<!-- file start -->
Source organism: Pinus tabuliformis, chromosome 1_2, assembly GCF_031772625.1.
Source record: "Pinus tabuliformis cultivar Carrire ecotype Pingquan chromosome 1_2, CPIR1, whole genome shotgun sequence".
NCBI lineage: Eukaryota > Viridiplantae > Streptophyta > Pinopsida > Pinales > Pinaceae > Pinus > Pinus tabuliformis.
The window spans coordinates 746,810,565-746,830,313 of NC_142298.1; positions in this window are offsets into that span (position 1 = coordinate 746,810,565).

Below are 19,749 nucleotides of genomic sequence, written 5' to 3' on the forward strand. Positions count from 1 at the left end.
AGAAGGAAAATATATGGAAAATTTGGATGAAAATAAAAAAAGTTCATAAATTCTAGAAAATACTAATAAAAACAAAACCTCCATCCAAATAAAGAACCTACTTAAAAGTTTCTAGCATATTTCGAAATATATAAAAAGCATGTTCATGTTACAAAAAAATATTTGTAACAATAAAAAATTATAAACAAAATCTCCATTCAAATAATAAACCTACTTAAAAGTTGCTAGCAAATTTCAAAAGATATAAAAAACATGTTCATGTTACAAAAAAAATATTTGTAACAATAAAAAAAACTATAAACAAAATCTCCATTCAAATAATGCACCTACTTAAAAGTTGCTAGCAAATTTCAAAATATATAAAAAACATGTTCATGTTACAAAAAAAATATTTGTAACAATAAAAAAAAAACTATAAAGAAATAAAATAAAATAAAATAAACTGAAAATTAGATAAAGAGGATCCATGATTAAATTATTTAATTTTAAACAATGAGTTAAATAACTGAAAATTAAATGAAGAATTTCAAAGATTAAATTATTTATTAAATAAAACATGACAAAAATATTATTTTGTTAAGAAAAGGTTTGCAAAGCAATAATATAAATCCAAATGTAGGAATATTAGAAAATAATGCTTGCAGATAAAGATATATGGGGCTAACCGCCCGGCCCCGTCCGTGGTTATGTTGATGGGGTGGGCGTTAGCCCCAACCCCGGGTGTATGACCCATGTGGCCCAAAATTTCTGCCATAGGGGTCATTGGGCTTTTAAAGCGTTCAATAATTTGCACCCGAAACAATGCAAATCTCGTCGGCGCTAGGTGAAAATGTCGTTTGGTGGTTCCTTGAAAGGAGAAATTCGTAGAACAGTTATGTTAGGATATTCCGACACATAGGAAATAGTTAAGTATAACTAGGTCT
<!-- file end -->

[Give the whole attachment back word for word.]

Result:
Source organism: Pinus tabuliformis, chromosome 1_2, assembly GCF_031772625.1.
Source record: "Pinus tabuliformis cultivar Carrire ecotype Pingquan chromosome 1_2, CPIR1, whole genome shotgun sequence".
NCBI lineage: Eukaryota > Viridiplantae > Streptophyta > Pinopsida > Pinales > Pinaceae > Pinus > Pinus tabuliformis.
The window spans coordinates 746,810,565-746,830,313 of NC_142298.1; positions in this window are offsets into that span (position 1 = coordinate 746,810,565).

Below are 19,749 nucleotides of genomic sequence, written 5' to 3' on the forward strand. Positions count from 1 at the left end.
AGAAGGAAAATATATGGAAAATTTGGATGAAAATAAAAAAAGTTCATAAATTCTAGAAAATACTAATAAAAACAAAACCTCCATCCAAATAAAGAACCTACTTAAAAGTTTCTAGCATATTTCGAAATATATAAAAAGCATGTTCATGTTACAAAAAAATATTTGTAACAATAAAAAATTATAAACAAAATCTCCATTCAAATAATAAACCTACTTAAAAGTTGCTAGCAAATTTCAAAAGATATAAAAAACATGTTCATGTTACAAAAAAAATATTTGTAACAATAAAAAAAACTATAAACAAAATCTCCATTCAAATAATGCACCTACTTAAAAGTTGCTAGCAAATTTCAAAATATATAAAAAACATGTTCATGTTACAAAAAAAATATTTGTAACAATAAAAAAAAAACTATAAAGAAATAAAATAAAATAAAATAAACTGAAAATTAGATAAAGAGGATCCATGATTAAATTATTTAATTTTAAACAATGAGTTAAATAACTGAAAATTAAATGAAGAATTTCAAAGATTAAATTATTTATTAAATAAAACATGACAAAAATATTATTTTGTTAAGAAAAGGTTTGCAAAGCAATAATATAAATCCAAATGTAGGAATATTAGAAAATAATGCTTGCAGATAAAGATATATGGGGCTAACCGCCCGGCCCCGTCCGTGGTTATGTTGATGGGGTGGGCGTTAGCCCCAACCCCGGGTGTATGACCCATGTGGCCCAAAATTTCTGCCATAGGGGTCATTGGGCTTTTAAAGCGTTCAATAATTTGCACCCGAAACAATGCAAATCTCGTCGGCGCTAGGTGAAAATGTCGTTTGGTGGTTCCTTGAAAGGAGAAATTCGTAGAACAGTTATGTTAGGATATTCCGACACATAGGAAATAGTTAAGTATAACTAGGTCT